The major risk factor for developing cancer pain is the presence of cancer itself (1,3). The severity of the pain increases with advancing stages of cancer (1,3). Chemotherapy treatments, radiation may also contribute to cancer pain through the direct damage of the tissues and their side effect profiles (1,3). Common chemotherapy agents that contribute to pain include cisplatin, doxorubicin, and fluorouracil (1,3). Some side effects of chemotherapy agents that result in pain include mouth sores and neuropathy (1,3). Surgery and radiation may leave scars or burning sensations that persist during the recovery process and this may contribute to the pain experienced by the patient (1,3).

Prognosis

In many patients, pain is the first sign of cancer (4). 30-50% of all cancer patients will experience pain that is moderate and severe in nature (4). Cancer can result in pain at any time during the disease, however, the frequency and the intensity of pain tends to increase during the advanced stages (4). 75-95% of patients with metastatic or advanced stage cancer will have significant amounts of cancer induced pain (4). The cancer pain may progress to neuropathic pain as the growth of the tumour may compress and destroy the sensory neurons that innervate the bone marrow through metastasis (4). Thus, it is important to note that because of the differences in the level of nociceptor activation and the involvement of other areas that contribute to the pain transmission (spinal cord, and forebrain) different therapies with different mechanisms of action may be more effective at various stages of cancer (4).

Clinical Presentation

Cancer pain may be acute in nature and is associated with generalized sympathetic hyperactivity (4). Thus, symptoms of diaphoresis, hypertension and tachycardia are often present (4). As the pain becomes chronic, tolerance to sympathetic hyperactivity develops quickly (4). Overt pain behaviours such as grimacing, moaning, and splinting and sympathetic hyperactivity are not present with chronic pain (4). Chronic pain can be described as a sharp, dull, shock-like, radiating, tingling, shooting pain that fluctuates in intensity and various in locations (4). Patients that have cancer pain experience a persistent discomfort known as background pain (4). Sometimes, patients that have controlled background pain may experience short lasting episodes of more severe discomfort known as breakthrough pain (4). Breakthrough pain could be due to activities such as movement (4). The features of this pain vary from person to person and it occurs in 40-80% of patients with cancer pain (4). It is a frequent occurrence and patients experience on average 3-4 episodes per day (4). Most episodes last for about 30 minutes, but the duration can be shorter or longer (4). The pain is described to be as moderate or severe (4).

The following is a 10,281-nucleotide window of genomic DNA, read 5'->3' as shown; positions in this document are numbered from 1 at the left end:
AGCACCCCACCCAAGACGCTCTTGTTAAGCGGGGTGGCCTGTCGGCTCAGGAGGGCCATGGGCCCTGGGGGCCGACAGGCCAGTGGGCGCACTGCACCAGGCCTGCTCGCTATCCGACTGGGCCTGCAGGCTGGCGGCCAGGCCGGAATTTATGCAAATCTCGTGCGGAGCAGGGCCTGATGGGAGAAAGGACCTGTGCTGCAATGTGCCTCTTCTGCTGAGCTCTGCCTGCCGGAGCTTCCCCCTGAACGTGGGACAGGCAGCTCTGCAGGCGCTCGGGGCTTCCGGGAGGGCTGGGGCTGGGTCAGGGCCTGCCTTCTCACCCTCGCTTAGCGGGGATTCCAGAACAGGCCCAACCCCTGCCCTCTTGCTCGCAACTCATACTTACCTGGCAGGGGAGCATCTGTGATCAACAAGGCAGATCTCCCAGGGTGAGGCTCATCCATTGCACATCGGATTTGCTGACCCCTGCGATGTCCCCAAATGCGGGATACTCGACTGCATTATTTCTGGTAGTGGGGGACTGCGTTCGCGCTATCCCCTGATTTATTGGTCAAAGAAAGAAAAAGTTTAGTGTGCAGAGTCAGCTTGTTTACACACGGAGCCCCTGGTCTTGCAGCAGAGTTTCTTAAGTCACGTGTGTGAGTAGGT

Diagnosis

The diagnosis of cancer pain is based on patient description and a history of their underlying medical conditions and medications (1).

Monitoring

It is helpful to use a pain scale to monitor the extent of the pain that the patient is experiencing (4). This is to help guide and monitoring the effectiveness of the treatment that is being used (4).

Goals of Therapy

The main goal of therapy of chronic terminal cancer pain is to provide symptom relief to limit the amount of physical and emotional suffering that a patient may experience (1). It is of high importance to support the patient’s ability to enjoy the remaining life and avoid inappropriate prolongation of death (1).

References

  1. DiPiro JT, Talbert RL, Yee GC, Matzke GR, Wells BG, Posey LM, editors. Pharmacotherapy: a pathophysiologic approach. 7th ed. Toronto: McGraw-Hill; 2007. P. 989-1003.
  2. Mantyh PW, Clohisy DR, Koltzenburg M, Hunt SP. Molecular Mechanisms of Cancer Pain. Nature Reviews Cancer 2002; 2:201-209.
  3. Goudas LC, Block R, Gialeli-Goudas M, et al. The epidermiology of cancer pain. Cancer Invest. 2005;23:182-5.
  4. Foley KM. Acute and chronic cancer pain syndromes. 3rd ed. New York: Oxford University Press; 2004. p.298-315.

Disclaimer

This information is presented for informational purposes only and is not meant to be a substitute for advice provided by qualified health care professionals. You should contact your qualified health care provider if you have or suspect any health problems. This article is not intended to provide medical advice for its readers